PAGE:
Andrew Hawes, the president of the nonprofit affordable housing developer Housing Partnership in Louisville, said construction of single-family homes has decreased significantly in Louisville and Lexington, leaving rents to increase in recent years for the housing that exists.
“The rising costs across all aspects of housing development disproportionately affects the most vulnerable and creates a breeding ground for homelessness,” Hawes said. “Urban areas are facing a dire housing crisis.”
He also said with an influx of economic development and jobs announcements coming to the state, the legislature should consider a tax credit targeting new housing for a growing workforce which would “almost double the number of housing units produced per year.”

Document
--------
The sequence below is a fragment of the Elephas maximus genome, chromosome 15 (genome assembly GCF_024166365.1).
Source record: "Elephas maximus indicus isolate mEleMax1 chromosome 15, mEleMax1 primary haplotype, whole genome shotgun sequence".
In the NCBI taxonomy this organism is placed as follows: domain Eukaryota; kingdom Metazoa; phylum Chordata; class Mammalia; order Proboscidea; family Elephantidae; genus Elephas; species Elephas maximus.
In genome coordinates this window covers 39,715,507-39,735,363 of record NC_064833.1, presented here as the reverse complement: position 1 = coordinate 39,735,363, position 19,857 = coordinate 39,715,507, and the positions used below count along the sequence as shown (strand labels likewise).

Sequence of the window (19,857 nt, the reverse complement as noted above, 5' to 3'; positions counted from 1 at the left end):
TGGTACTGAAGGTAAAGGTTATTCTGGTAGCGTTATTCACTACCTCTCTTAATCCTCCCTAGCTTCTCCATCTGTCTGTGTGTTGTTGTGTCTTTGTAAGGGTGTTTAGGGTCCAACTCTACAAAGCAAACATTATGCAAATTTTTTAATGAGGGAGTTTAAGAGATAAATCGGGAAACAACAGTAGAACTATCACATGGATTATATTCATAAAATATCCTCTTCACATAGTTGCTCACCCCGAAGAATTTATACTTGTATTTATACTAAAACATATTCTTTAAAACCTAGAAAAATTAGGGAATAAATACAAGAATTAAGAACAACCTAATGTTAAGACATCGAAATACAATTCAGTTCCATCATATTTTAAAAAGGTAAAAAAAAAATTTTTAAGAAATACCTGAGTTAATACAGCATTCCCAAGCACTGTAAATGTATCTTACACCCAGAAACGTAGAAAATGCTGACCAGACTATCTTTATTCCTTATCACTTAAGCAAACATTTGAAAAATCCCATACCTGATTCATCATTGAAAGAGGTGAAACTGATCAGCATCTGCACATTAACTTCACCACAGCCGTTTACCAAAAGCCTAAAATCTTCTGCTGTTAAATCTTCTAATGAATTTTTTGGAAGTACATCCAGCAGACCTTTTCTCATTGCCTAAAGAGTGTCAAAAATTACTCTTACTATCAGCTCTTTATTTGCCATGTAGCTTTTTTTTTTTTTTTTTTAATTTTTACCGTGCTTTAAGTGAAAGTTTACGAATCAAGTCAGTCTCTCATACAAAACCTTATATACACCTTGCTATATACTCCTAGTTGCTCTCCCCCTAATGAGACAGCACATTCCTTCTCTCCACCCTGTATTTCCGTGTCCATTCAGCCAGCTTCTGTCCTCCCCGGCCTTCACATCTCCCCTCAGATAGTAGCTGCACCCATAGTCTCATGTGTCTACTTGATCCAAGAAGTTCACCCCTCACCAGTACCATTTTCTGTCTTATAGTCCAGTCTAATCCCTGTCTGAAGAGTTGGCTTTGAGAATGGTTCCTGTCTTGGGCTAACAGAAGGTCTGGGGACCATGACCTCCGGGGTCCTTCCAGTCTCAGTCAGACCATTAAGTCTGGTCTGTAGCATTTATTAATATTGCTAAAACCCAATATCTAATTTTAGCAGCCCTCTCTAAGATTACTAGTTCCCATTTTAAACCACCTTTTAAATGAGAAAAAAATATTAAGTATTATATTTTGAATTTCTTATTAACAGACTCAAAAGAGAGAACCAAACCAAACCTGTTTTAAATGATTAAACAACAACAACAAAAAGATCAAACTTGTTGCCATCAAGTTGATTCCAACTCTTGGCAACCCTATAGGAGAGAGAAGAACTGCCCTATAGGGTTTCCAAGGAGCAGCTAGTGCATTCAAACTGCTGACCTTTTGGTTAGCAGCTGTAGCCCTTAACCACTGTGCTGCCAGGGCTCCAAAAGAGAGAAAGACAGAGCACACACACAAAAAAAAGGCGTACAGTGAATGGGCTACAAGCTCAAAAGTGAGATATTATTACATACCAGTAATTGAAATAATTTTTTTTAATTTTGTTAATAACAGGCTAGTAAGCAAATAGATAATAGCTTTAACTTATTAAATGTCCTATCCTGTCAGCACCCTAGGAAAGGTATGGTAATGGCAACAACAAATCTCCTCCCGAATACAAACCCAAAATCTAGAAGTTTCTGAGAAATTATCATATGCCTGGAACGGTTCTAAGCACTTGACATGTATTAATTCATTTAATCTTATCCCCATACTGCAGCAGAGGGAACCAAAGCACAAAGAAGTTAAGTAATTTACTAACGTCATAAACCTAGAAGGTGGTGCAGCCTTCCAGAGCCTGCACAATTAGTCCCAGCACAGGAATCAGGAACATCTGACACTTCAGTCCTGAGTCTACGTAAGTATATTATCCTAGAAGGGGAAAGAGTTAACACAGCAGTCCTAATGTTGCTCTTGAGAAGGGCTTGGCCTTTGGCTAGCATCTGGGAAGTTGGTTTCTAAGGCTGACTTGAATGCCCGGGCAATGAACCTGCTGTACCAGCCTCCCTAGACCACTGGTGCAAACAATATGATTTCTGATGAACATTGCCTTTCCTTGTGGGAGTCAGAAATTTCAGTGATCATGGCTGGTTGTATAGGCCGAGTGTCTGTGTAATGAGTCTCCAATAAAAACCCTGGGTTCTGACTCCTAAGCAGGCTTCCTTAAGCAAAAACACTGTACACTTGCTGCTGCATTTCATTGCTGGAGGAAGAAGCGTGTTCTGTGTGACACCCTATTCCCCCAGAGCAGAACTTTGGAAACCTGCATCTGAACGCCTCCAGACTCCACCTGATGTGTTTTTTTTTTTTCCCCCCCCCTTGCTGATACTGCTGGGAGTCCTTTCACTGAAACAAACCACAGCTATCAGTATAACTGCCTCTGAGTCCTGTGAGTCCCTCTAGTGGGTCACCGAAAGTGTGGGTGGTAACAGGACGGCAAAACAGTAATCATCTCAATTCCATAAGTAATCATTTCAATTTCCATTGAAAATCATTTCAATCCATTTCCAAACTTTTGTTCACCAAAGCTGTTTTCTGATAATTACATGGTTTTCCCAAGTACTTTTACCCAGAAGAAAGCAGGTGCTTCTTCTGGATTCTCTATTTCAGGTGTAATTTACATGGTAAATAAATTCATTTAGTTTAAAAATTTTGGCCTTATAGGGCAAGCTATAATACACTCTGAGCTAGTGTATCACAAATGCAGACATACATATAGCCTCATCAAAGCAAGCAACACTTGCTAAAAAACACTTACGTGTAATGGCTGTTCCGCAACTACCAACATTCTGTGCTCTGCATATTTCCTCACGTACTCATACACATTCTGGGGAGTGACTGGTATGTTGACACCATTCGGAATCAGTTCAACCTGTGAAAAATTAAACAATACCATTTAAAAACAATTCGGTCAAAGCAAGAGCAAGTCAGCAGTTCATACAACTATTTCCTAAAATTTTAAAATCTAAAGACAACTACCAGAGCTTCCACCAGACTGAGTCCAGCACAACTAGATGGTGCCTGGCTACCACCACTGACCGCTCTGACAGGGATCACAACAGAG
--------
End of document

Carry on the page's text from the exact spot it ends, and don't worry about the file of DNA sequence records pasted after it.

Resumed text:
Housing advocates are also calling for legislation to allow for the expungement of evictions to help tenants secure housing and also provide no-cost birth certificates to homeless adults to have identification to help secure housing.
Sen. Phillip Wheeler, R-Pikeville, one of several lawmakers who attended a luncheon with housing advocates on Tuesday, said he was open to the idea of allocating more funding toward housing this legislative session.
“I definitely want to do anything I can to make sure that, you know, folks who are displaced by the flood can get back into a comfortable home stay in the area,” Wheeler said. “We have to do it in a way that is reasonable and financially practical.”